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The Health πŸ€’ Benefits πŸ‘ of Yarrow 🌱 for Girls Going Natural ✌️ ...

There are over 85 species of yarrow and you might be wondering about the health benefits of yarrow. The most common and the most used in medicinal practices is Achillea Millefolium. There's a lot of history and folklore around yarrow. It has been smoked as a tobacco replacement, it holds many spiritual powers, and it has many health benefits. It has very synergetic properties, making it one of the most potent herbal medicines.

A little history. Yarrow was actually used in beer until they started using hops. Later it was replaced with hops because hops have higher estrogen and calms people more. But still, to this day there are people who have their own breweries who do brew with yarrow, some moonshine brewers even use yarrow. The main use for hops and yarrow in alcohol is that it prevents beer from rotting. If fermented with alcohol, it does contain a chemical that is also found in absinthe. But no worries, that won't affect you when using it medicinally. Here are the health benefits of yarrow.

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1. Urinary and Reproductive

One of the health benefits of yarrow is for your reproductive health. Naturally great as a urinary antiseptic when drunk as a warm or cool tea, its diuretic properties make it a great remedy for cystitis and urinary tract infections. And it's also known to help people who suffer from urinary incontinence.

Also known as the woman's herb, cool yarrow tea will benefit the reproductive system and ease menstrual pain. Naturally, it is a painkiller, but it staunches heavy menstrual bleeding and stimulates scanty bleeding. It is also very good to use in between periods for spotting. It aids in vaginal infections, and irregular discharge because of its antibiotic and antibacterial properties. Also for women it is said that during lactation it is great for nipple care, and also post-birth tiredness and depression.

2. The Digestive System

Yarrow is bitter, pungent, and aromatic, and because of this it is beneficial for circulation. It helps move congested blood in the portal vein, boosting liver function. This makes it a great source to stimulate digestion. It helps by getting pancreatic juices and bile flowing properly.

It can help by toning, and healing mucous membranes making a good for treating colitis, an inflammation of the colon, and diverticulitis, an inflammation or infection in one or more small pouches in the digestive tract, and Crohn's disease, a chronic inflammatory bowel disease that affects the lining of the digestive tract. It has also been used to treat dysentery and as a remedy for bloody diarrhea

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3. Circulation

Yarrow tones the blood vessels and dilates the capillaries, making blood flow even easier. It is also great for helping people who suffer from high blood pressure. It also aids in preventing blood clots.

It's also great for nosebleeds and varicose veins.

4. Fever, Cold, and Flu

Classic cold medicines were actually made containing yarrow, peppermint, and elderflower. It came in a tea form and was consumed in the beginning stages of the flu to help rid the body of the toxins. Because of the pain-killing qualities, it is great for sore muscles and headaches.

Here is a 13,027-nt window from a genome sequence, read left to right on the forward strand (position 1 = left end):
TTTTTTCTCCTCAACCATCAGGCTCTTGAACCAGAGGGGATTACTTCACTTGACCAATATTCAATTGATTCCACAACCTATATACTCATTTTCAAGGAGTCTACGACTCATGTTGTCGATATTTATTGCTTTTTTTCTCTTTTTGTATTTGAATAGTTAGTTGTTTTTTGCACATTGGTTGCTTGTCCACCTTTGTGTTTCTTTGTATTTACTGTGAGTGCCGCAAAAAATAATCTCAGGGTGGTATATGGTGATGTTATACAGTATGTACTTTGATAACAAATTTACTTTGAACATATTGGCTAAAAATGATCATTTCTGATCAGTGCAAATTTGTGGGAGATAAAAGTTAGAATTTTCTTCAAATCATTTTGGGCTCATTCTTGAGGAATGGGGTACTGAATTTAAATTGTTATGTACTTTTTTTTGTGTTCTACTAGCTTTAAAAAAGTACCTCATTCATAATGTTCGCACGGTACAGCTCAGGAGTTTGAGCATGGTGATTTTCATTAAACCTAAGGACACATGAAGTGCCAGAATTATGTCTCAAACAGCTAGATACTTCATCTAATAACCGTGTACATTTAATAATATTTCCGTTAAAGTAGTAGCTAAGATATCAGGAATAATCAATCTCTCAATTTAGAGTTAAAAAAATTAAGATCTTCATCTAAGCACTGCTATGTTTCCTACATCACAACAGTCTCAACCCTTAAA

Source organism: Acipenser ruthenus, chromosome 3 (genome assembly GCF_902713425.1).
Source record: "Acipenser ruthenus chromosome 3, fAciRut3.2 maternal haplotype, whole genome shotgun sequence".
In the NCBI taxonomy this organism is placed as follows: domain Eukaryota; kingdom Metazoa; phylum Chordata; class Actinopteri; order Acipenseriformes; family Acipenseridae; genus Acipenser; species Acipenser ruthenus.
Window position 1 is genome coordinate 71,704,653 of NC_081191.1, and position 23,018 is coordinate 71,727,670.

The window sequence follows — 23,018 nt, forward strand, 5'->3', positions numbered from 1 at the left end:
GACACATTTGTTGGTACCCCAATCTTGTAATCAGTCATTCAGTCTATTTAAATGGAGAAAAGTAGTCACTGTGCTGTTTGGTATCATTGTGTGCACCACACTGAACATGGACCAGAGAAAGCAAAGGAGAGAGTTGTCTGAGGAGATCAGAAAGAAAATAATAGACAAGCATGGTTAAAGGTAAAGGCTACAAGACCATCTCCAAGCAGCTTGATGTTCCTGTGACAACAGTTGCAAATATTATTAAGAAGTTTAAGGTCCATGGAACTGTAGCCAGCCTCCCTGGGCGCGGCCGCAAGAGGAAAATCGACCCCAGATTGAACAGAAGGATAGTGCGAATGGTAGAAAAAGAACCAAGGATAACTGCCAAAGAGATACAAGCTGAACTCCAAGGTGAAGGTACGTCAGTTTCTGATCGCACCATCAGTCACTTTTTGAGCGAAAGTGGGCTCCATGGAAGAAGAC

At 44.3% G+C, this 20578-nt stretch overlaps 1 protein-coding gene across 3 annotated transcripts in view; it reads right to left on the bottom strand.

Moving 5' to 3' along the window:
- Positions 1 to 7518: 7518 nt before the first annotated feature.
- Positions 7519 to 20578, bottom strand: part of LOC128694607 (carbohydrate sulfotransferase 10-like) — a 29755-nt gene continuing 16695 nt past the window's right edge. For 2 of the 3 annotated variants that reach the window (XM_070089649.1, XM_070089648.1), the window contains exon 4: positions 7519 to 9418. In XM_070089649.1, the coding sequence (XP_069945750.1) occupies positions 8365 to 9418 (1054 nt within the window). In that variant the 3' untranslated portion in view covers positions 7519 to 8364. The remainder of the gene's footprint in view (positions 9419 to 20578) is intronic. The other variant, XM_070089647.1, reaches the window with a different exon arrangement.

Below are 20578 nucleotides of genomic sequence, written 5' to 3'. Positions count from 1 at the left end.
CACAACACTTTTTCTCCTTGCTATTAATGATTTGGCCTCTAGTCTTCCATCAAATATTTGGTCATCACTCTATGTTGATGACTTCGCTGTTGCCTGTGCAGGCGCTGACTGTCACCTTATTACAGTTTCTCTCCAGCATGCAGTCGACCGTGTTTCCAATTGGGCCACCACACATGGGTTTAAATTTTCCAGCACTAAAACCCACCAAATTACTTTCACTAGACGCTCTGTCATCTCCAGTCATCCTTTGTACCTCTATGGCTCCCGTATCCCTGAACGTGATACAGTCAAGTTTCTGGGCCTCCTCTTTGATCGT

Hot yarrow tea yarrow will relax pores and help induce sweating, helping the body deal with infection naturally.

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5. Great for Healing Wounds

Yarrow is antimicrobial, antibacterial, and an antiseptic. So if you are outside and you get cut you can actually chew yarrow and spit the chewed-up plant matter on the wound. This will help stop the bleeding, plus it will kill germs and clot the blood so you don't bleed out. It will also kill the pain.

Healing wounds is actually what made yarrow famous. It was originally found around 60000 B.C. in Neanderthal Burial Sites in Iraq. But it gained its genus name Achillea Millefolium from the myth that a centaur named Chiron gave the herb to Achilles to use on the battlefield. It is also known to help remedy an eye infection.

6. Types of Uses for Yarrow

Yarrow can be made as a tea to drink, and as a tincture. The two methods are pretty much the same. The only difference is drinking the tea hot is what brings out its antibiotic properties. You can put crushed up yarrow in a bath to soothe muscle pains and relax the blood vessels. A poultice or compress and what's known as wound powder, or ground up yarrow, can be put on cuts or scrapes directly.

With all these medical uses for yarrow, you would think that it would be a little more popular than it really is these days. A lot of the pills and other medications can hurt the function of your liver and kidneys, whereas yarrow can actually help liver function. And you would think with all the people that get addicted to opiates, they would want something more natural to give those patients.

Having been using yarrow for the last year-and-a-half now I myself can say this stuff is amazing and yes it works. I have used it for tooth pain, scrapes and cuts, and colds as well. This is one herb that I would recommend to pretty much anybody. So if you're not afraid of herbalism or home remedies, go out and get yourself some yarrow and check it out. You might just be surprised. The only warning with yarrow is to avoid it during pregnancy. Otherwise, there are no known side effects or interactions with any other drug. I hope this information was useful to you today, live free live healthy and be amazing.

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